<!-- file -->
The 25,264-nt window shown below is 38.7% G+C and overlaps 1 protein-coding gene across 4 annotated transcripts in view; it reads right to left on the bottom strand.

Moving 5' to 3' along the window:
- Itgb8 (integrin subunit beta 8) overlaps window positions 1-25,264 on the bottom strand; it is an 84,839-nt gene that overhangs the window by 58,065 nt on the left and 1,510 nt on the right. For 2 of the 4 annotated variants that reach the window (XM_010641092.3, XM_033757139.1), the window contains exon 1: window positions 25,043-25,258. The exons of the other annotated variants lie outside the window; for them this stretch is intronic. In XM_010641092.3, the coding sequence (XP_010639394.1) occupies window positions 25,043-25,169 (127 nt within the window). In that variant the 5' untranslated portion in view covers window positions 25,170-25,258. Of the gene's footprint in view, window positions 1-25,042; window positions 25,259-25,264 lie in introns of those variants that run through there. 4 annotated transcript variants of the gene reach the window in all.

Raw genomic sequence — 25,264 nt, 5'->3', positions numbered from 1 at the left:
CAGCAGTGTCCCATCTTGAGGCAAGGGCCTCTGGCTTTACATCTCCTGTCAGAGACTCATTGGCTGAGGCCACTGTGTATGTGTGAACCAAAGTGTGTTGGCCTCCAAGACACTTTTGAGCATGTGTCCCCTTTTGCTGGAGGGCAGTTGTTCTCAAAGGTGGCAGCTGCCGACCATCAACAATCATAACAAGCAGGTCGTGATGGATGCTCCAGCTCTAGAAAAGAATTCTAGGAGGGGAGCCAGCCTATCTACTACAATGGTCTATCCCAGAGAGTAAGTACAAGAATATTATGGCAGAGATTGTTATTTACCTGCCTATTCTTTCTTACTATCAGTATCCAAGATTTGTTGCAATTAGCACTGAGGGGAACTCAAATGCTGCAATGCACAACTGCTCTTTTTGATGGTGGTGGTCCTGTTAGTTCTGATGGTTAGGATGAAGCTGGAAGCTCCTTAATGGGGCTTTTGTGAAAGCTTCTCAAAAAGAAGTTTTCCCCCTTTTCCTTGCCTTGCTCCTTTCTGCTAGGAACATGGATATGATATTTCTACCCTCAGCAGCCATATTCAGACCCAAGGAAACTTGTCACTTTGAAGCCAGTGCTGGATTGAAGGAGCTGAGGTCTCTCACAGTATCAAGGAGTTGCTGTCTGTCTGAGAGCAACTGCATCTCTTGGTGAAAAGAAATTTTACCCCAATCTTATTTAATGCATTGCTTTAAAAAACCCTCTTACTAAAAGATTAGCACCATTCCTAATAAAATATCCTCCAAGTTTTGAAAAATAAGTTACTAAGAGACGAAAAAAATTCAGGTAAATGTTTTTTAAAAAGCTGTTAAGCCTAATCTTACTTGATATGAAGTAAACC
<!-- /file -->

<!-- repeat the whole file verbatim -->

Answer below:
The 25,264-nt window shown below is 38.7% G+C and overlaps 1 protein-coding gene across 4 annotated transcripts in view; it reads right to left on the bottom strand.

Moving 5' to 3' along the window:
- Itgb8 (integrin subunit beta 8) overlaps window positions 1-25,264 on the bottom strand; it is an 84,839-nt gene that overhangs the window by 58,065 nt on the left and 1,510 nt on the right. For 2 of the 4 annotated variants that reach the window (XM_010641092.3, XM_033757139.1), the window contains exon 1: window positions 25,043-25,258. The exons of the other annotated variants lie outside the window; for them this stretch is intronic. In XM_010641092.3, the coding sequence (XP_010639394.1) occupies window positions 25,043-25,169 (127 nt within the window). In that variant the 5' untranslated portion in view covers window positions 25,170-25,258. Of the gene's footprint in view, window positions 1-25,042; window positions 25,259-25,264 lie in introns of those variants that run through there. 4 annotated transcript variants of the gene reach the window in all.

Raw genomic sequence — 25,264 nt, 5'->3', positions numbered from 1 at the left:
CAGCAGTGTCCCATCTTGAGGCAAGGGCCTCTGGCTTTACATCTCCTGTCAGAGACTCATTGGCTGAGGCCACTGTGTATGTGTGAACCAAAGTGTGTTGGCCTCCAAGACACTTTTGAGCATGTGTCCCCTTTTGCTGGAGGGCAGTTGTTCTCAAAGGTGGCAGCTGCCGACCATCAACAATCATAACAAGCAGGTCGTGATGGATGCTCCAGCTCTAGAAAAGAATTCTAGGAGGGGAGCCAGCCTATCTACTACAATGGTCTATCCCAGAGAGTAAGTACAAGAATATTATGGCAGAGATTGTTATTTACCTGCCTATTCTTTCTTACTATCAGTATCCAAGATTTGTTGCAATTAGCACTGAGGGGAACTCAAATGCTGCAATGCACAACTGCTCTTTTTGATGGTGGTGGTCCTGTTAGTTCTGATGGTTAGGATGAAGCTGGAAGCTCCTTAATGGGGCTTTTGTGAAAGCTTCTCAAAAAGAAGTTTTCCCCCTTTTCCTTGCCTTGCTCCTTTCTGCTAGGAACATGGATATGATATTTCTACCCTCAGCAGCCATATTCAGACCCAAGGAAACTTGTCACTTTGAAGCCAGTGCTGGATTGAAGGAGCTGAGGTCTCTCACAGTATCAAGGAGTTGCTGTCTGTCTGAGAGCAACTGCATCTCTTGGTGAAAAGAAATTTTACCCCAATCTTATTTAATGCATTGCTTTAAAAAACCCTCTTACTAAAAGATTAGCACCATTCCTAATAAAATATCCTCCAAGTTTTGAAAAATAAGTTACTAAGAGACGAAAAAAATTCAGGTAAATGTTTTTTAAAAAGCTGTTAAGCCTAATCTTACTTGATATGAAGTAAACC